Thursday, December 4, 2014

Reframing Google Glass and journalism

A Kingston police officer uses Google Glass.
"Google Glass — the high-tech wearable augmented reality device— has the potential to reshape journalism for both consumers and producers."
I wrote that in Sept. 2013.

Does that hold up today?

Well, yes, if the operative word is potential. And no, if you're looking for current device applications.

Let me explain.

Google Glass is very much a beta tool today, even after many updates and upgrades — and the current version will likely stay that way. It's clunky looking and still has a poor battery life (though that's being worked on, according to the Wall Street Journal).

And yes, it has a PR problem.

But hilarious "Daily Show" takedows aside, as a journalist, my real concern is with the device's usefulness for doing and consuming stories and experiences, along with whatever ethical implications that might arise from them.

In the news producing front, its useful applications are currently limited to taking photos, videos, livestreaming (if you can withstand The Shaking Of The Head view), and sharing to Google+, Youtube, Facebook and Tumblr. Battery life plays a part in your ability to do this.

Twitter recently removed its app from the Glassware store, but I never deleted mine so I can still post directly to it. I had a longstanding ticket with both Google and Twitter because my photos were posting twice, so I stopped and now post photos to Twitter via Tumblr with an IFTTT recipe.

I also have a reddit recipe. UPVOTE!
Don't get me wrong. There are a lot of apps. LOTS. These are just the sanctioned ones available in the Glassware site:

Glass apps as of Dec. 4, 2014

But since I'm mostly concerned with journalistic applications (the Freeman paid for my pair, after all), only some of these apps are useful in the field. And if you think about it, all these useful apps are ones that are available in smartphones.

What cannot be done with a smartphone, however, is to replicate the Google Glass experience.

Also, Glass videos are great if you want to make gifs from them.

So that's a strategy we've tinkered with for storytelling, once giving the device to a police officer for a day and another time with a firefighter (if you have any ideas for that type of feature or will like to participate, send me a line or post a comment below).

The storytelling experience, however, means that the device itself becomes part of the story.
And that's fine!

The problem arises when you try to use it for regular coverage of events.

Because you can't be a fly on the wall with a computer on your face.
Sinterklaas in Kingston 2014. 

People will notice you. Repeatedly. They will stop you and talk to you and ask you questions, even when you are the one who wants to ask the questions. This works in personal settings (it's an amazing conversation-piece) but not so well on deadline. And if you are using it for news coverage, be also prepared to lend the device.

Yes, Paul Rudd is dreamy.
I have to say that in my personal experience in the Hudson Valley and the Catskills, all interactions have been positive, even with politicians. High five!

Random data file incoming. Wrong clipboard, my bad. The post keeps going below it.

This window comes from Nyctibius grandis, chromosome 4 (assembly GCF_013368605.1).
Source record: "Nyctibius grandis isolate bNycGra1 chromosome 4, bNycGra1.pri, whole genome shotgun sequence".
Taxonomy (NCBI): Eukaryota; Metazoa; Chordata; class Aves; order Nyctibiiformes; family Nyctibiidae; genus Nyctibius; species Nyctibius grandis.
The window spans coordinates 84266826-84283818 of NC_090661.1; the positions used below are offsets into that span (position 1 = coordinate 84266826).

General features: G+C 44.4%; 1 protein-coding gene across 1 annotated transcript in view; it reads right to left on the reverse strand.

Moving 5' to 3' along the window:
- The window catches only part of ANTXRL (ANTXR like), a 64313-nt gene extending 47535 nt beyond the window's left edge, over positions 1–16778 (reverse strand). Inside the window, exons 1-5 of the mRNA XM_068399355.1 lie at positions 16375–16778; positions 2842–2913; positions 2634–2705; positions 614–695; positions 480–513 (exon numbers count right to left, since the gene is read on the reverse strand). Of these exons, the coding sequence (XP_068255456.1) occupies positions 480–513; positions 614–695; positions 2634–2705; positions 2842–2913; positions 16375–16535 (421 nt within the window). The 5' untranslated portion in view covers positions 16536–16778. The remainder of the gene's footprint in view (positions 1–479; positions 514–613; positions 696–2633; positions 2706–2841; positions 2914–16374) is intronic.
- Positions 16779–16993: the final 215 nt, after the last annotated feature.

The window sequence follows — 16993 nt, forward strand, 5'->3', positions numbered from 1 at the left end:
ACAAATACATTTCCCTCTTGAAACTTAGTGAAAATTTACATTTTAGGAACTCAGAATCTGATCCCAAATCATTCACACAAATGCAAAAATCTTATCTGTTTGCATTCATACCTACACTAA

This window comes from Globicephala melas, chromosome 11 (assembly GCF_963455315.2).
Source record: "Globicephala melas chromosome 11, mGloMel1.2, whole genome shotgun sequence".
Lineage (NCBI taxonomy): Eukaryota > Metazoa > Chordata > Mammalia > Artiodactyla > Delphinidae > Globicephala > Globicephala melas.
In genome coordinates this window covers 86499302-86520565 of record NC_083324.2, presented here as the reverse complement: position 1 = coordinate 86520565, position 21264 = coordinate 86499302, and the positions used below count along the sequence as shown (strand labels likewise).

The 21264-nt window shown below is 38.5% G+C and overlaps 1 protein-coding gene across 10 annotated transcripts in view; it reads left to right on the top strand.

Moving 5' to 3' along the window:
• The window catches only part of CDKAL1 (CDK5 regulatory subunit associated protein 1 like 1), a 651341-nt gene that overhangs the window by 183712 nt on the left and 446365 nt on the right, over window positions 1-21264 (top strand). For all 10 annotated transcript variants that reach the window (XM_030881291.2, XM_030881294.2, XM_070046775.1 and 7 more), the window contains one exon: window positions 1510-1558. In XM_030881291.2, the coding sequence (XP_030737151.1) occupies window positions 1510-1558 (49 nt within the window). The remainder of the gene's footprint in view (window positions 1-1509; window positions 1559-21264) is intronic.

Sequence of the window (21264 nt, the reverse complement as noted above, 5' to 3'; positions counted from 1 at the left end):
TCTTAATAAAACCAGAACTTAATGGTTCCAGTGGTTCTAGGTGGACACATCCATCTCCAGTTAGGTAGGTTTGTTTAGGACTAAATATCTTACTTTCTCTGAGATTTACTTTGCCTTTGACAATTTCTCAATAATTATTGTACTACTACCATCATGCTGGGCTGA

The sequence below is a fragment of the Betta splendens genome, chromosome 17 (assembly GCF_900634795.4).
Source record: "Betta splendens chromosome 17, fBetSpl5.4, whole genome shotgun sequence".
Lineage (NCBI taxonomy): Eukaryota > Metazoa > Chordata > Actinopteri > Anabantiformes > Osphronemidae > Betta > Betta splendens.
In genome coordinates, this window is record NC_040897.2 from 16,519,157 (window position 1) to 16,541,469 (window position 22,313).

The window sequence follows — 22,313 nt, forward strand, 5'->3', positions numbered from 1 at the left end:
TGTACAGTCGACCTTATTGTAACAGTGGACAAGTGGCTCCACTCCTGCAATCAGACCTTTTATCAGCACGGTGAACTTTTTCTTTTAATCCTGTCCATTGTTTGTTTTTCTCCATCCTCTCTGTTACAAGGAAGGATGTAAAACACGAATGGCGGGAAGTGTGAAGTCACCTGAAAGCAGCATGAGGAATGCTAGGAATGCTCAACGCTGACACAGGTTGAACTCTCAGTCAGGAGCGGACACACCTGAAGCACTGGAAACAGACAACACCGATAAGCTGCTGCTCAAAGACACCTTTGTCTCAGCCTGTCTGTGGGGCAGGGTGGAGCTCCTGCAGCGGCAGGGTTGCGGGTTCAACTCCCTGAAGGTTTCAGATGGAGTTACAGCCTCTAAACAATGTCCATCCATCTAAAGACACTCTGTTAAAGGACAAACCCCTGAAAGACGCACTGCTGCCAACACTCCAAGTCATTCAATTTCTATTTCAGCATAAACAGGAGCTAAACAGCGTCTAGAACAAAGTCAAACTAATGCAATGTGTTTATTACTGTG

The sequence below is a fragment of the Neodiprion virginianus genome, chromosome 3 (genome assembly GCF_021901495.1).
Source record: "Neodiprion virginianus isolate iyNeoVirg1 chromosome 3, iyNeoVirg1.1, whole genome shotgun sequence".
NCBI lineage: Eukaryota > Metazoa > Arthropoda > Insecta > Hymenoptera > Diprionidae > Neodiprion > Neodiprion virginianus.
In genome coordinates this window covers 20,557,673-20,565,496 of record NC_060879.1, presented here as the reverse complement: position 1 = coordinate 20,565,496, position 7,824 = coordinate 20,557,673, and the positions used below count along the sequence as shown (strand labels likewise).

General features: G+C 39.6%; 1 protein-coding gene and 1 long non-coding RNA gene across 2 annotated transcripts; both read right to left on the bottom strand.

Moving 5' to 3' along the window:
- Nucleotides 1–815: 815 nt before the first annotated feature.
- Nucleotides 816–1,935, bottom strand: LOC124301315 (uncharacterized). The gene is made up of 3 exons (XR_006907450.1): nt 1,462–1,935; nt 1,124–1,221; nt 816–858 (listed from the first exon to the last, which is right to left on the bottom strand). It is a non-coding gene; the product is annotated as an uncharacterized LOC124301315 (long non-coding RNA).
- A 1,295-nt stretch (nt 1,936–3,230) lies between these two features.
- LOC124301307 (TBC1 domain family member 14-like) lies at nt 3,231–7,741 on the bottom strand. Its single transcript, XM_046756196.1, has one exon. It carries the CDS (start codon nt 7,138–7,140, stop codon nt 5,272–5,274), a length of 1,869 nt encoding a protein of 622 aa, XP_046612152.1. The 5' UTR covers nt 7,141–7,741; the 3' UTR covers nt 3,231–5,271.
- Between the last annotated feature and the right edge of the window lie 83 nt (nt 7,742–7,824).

News consumption

When it comes to news consumption, Google Glass is almost there, but not quite.

There are smartphone apps like Circa or Breaking News that would translate wonderfully to Glass. The New York Times feature 'Watching' is also pretty much ready for Glass, if it were to be atomized  (by that I mean each news item on its own card, or screen. Also, hint, hint). Current Glass news apps like the New York Times, the Guardian, Mashable Velocity and CNN feel like afterthoughts, though it's commendable that they're there.

The best way to currently experience news in Glass, for me, is to have a Tumblr account following  many news sources and add those Tumblr updates to Google Glass. The problem with that, of course (if you consider it a problem), is that you end up with a lot of wacky Tumblr posts from the news sites themselves because, well, that's Tumblr for you. But the idea is the same: Atomize the news. That will transcend the device.

There are still my untapped possibilities. There's an Easter Egg where you can see the Glass team almost in augmented reality fashion. That could work for news consumption in 'you're there'-type settings. And there's an Explore Stars app. So the geo-tagged application of news I wanted last year is very much possible.

But let's not lose sight of one thing: Google Glass has always been an experiment and it's but one tool. I'm heartened to see journalists and educators like Robert Hernandez, Jeremy Littau  and many others try to figure out uses for the device.

So, yes, Google Glass is not there yet. Perhaps it will never be, though the potential is still there.
Nevertheless, there are invaluable lessons that can be learned from it about the present and future of news production, distribution and consumption. Let's hope the news industry is at least paying attention.

Because you know what else is also an experiment? Journalism.

The race to go from digital first to mobile first to wearable-first or internet-of-things-first or chip-in-your-head-first or whatever-silly-thing-comes-up-next-just-be-platform-agnostic-first is speeding up. And that drone and Oculus Rift you're making fun of now should tip you off that as platforms come and go, the way we consume news is being transformed dramatically. Google Glass provides a clear window into what things can become.

So let's keep experimenting and breaking things. I certainly will.

Did you really think I was going to have a post without cats?